Allowing for multiple sashes to be adjusted makes double-hung windows a good choice for rooms that need improved air flow. With hot, damp air in the bathroom, for example, limited ventilation can lead to issues with humidity and moisture. Left unchecked, that lack of fresh air can develop increased odor issues and even mildew growth. Opening the two sashes of a double-hung window can help cool off hot, humid areas and keep moisture out of your room.
Double-hung windows also offer a unique difference to single-hung windows when dealing with window maintenance. Since it doesn’t move, repairing the upper sash on a single-hung window requires a visit from a glass repairman. However, since many double-hung windows have a removable upper sash, homeowners can replace their window sash without the inconvenience of waiting for a glass repair job.
For these reasons, double-hung windows are a strong option for homes that:
- Have a second story
- Deal with ventilation issues
- Feature an architectural style that traditionally uses double-hung windows in their style, such as Colonial, Cape Cod, Craftsman or Victorian homes
|# of Operable Sashes
||Difficult to clean the exterior of the top sash since it does not tilt in.
Tougher to clean for those living on an upper floor.
||Easier to clean since both windows can be tilted to wash inside and outside surfaces.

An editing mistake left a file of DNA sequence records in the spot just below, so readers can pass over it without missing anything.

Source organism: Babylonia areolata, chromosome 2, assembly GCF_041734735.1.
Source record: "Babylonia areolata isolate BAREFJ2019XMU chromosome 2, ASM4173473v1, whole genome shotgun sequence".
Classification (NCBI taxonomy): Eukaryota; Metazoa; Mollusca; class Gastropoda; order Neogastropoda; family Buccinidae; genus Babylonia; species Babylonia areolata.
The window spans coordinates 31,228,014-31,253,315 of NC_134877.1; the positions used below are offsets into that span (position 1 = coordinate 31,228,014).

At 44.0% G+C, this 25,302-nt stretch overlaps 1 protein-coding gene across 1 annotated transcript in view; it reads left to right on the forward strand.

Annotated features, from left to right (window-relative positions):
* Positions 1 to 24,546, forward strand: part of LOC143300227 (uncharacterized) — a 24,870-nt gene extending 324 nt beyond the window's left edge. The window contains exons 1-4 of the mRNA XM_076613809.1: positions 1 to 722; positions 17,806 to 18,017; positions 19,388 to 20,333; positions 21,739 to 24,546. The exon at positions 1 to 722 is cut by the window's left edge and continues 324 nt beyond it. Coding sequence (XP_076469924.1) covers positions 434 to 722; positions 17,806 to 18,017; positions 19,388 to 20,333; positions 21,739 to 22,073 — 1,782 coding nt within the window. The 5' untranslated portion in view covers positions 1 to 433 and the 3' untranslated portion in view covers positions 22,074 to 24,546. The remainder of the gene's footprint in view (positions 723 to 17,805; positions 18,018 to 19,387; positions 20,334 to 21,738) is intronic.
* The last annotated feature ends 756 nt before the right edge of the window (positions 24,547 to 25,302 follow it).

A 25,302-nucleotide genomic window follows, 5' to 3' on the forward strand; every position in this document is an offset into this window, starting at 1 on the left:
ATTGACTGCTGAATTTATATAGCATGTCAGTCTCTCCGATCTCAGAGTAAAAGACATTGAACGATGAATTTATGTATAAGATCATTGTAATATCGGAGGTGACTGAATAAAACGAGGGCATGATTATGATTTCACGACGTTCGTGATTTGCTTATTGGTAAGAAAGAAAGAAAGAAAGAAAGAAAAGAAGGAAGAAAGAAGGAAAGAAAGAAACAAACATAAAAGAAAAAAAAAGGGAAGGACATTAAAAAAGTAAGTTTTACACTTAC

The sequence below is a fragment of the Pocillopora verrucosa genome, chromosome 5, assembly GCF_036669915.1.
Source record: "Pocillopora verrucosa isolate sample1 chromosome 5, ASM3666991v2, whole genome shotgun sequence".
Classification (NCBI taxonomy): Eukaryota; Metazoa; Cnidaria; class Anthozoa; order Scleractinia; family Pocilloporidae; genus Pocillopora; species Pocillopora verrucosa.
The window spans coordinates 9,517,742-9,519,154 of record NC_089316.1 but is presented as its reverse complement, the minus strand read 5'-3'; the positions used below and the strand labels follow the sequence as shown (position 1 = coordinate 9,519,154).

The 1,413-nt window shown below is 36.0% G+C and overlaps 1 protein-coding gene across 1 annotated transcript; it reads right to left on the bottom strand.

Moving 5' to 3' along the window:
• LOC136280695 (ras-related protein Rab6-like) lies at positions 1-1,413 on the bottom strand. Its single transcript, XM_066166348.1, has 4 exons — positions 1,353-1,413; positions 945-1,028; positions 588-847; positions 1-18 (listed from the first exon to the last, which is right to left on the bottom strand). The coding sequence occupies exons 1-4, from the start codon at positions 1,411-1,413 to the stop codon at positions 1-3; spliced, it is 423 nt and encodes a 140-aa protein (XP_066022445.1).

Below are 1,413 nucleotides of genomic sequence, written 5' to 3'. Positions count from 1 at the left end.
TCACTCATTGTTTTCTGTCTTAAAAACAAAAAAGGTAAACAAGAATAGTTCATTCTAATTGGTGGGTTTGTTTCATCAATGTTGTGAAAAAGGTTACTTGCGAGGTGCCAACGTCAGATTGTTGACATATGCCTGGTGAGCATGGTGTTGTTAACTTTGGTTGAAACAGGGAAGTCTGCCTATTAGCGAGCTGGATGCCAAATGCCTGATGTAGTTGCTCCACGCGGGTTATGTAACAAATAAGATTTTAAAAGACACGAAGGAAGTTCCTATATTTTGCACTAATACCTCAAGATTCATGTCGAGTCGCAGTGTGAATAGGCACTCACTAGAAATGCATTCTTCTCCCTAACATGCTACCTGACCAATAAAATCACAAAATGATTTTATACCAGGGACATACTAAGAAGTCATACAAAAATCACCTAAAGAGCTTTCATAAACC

Both sashes can be cleaned from the inside of the house.
||Bottom sash can open to let air in.
||Both sashes can open to let cool, fresh air in through the bottom and release warm air through the top.
||Similar design options
||Similar design options
What’s the difference in installation costs?
A number of features and options are considered when determining the final cost of replacing your home windows. Everything from the material and added features to your region of the country and style of window can influence] the ultimate price.
In the past, single-hung windows have proven less expensive (and, as a result, often more popular) due to their common use in new home construction. However, the extended benefits of installing double-hung windows should be acknowledged.
While some features, such as lower mildew levels from increased ventilation and architectural style can be quantified over time, it’s difficult to put a price on the relief of flexible cleaning options and additional safety for children that come with double-hung windows.
Here are some of the factors that can influence just how much you spend on your window replacement:
- Features and options
- Number of windows needed
- Location of home
While taking the job on yourself may seem like a more cost-effective approach, consider working with a Pella® professional to help choose the window that best meets your needs, design and budget. They’ll not only work to determine the right window, but provide you with the proper know-how to get your new windows installed properly.
Call or stop by your local Pella Windows and Doors showroom or contact us online to set up a free, no-cost, in-home consultation to discuss how you can get started on your window replacement project.